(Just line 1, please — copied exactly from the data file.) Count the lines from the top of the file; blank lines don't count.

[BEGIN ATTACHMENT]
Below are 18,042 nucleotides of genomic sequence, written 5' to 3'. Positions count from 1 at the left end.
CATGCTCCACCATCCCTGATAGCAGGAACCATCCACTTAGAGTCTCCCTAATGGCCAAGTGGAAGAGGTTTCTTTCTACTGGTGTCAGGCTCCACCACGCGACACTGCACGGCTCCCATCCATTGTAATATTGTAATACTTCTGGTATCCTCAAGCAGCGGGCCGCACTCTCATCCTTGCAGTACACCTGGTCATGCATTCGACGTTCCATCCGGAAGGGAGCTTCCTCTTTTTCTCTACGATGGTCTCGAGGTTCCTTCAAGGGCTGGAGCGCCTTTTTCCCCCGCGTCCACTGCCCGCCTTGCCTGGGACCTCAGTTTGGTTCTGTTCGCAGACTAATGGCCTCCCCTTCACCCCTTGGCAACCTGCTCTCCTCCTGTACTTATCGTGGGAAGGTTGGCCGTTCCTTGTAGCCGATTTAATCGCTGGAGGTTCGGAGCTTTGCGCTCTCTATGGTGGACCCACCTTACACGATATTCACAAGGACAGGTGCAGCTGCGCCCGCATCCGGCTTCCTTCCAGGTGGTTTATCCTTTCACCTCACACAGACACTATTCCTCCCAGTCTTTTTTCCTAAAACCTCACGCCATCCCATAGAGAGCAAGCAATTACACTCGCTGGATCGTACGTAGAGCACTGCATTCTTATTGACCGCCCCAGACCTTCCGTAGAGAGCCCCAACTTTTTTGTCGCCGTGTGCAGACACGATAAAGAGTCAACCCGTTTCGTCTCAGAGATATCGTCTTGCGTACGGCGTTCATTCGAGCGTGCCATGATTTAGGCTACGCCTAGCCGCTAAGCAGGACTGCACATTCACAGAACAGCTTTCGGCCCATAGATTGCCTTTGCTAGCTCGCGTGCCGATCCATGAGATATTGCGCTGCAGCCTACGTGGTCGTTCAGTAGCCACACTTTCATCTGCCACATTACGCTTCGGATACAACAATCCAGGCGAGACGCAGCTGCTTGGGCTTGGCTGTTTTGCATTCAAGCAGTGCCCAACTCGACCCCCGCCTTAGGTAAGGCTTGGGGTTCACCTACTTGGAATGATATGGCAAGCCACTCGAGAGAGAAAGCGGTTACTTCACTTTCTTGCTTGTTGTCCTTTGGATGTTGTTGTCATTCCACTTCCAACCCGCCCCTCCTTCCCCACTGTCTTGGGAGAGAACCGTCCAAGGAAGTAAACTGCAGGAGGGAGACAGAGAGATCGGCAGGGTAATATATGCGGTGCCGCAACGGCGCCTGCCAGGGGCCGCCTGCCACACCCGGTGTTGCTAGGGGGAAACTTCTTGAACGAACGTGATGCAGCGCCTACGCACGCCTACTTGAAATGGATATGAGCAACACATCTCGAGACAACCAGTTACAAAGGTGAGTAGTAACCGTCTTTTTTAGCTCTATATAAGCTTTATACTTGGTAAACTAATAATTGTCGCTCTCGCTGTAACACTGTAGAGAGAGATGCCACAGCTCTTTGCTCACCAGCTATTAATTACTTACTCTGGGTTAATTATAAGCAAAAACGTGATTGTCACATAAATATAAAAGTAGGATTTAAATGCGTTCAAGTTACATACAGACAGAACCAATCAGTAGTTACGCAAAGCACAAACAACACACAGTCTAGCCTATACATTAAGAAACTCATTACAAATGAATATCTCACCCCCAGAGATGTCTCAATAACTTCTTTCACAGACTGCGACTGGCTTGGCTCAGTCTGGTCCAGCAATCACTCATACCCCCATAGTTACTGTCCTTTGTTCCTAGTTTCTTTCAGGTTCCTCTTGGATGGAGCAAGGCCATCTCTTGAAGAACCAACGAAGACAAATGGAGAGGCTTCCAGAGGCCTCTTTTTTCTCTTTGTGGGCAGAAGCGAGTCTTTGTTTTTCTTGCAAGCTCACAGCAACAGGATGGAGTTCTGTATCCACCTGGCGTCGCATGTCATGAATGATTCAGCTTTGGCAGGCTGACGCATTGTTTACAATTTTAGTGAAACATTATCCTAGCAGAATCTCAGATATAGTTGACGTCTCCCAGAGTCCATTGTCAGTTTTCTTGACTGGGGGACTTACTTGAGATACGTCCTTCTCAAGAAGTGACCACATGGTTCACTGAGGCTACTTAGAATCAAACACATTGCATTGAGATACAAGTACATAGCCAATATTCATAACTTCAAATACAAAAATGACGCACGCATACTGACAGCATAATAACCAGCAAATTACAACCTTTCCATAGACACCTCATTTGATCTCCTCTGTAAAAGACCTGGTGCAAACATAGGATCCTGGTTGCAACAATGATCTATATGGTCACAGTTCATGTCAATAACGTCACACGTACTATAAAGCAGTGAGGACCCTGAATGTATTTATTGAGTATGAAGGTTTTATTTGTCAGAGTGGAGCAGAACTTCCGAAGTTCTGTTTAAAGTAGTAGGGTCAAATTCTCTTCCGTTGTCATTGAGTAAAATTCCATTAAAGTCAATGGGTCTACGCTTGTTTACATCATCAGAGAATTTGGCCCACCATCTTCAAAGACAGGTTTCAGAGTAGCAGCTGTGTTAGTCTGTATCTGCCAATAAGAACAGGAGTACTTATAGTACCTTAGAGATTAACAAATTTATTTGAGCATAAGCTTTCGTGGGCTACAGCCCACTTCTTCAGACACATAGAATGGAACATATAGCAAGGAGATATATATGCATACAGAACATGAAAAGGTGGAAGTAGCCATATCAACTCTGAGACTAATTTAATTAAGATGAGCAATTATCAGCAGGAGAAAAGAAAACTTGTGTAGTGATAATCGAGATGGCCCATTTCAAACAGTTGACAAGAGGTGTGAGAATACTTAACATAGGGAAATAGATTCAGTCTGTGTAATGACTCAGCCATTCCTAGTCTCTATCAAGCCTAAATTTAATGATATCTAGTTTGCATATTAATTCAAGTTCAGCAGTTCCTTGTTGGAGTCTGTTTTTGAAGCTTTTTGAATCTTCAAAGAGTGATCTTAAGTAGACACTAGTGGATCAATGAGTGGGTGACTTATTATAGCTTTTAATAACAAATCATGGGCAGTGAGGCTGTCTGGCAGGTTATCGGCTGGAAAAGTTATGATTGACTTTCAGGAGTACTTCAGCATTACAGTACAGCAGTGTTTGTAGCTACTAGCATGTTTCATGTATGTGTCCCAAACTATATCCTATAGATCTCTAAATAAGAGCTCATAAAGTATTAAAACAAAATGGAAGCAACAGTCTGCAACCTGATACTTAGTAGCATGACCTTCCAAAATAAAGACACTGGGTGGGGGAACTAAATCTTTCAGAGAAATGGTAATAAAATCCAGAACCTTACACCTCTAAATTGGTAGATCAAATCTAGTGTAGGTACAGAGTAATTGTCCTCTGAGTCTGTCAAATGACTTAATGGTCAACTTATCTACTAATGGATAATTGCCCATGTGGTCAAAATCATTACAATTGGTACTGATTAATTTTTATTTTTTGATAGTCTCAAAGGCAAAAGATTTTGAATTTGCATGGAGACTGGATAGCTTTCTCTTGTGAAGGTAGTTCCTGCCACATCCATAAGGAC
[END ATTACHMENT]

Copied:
Below are 18,042 nucleotides of genomic sequence, written 5' to 3'. Positions count from 1 at the left end.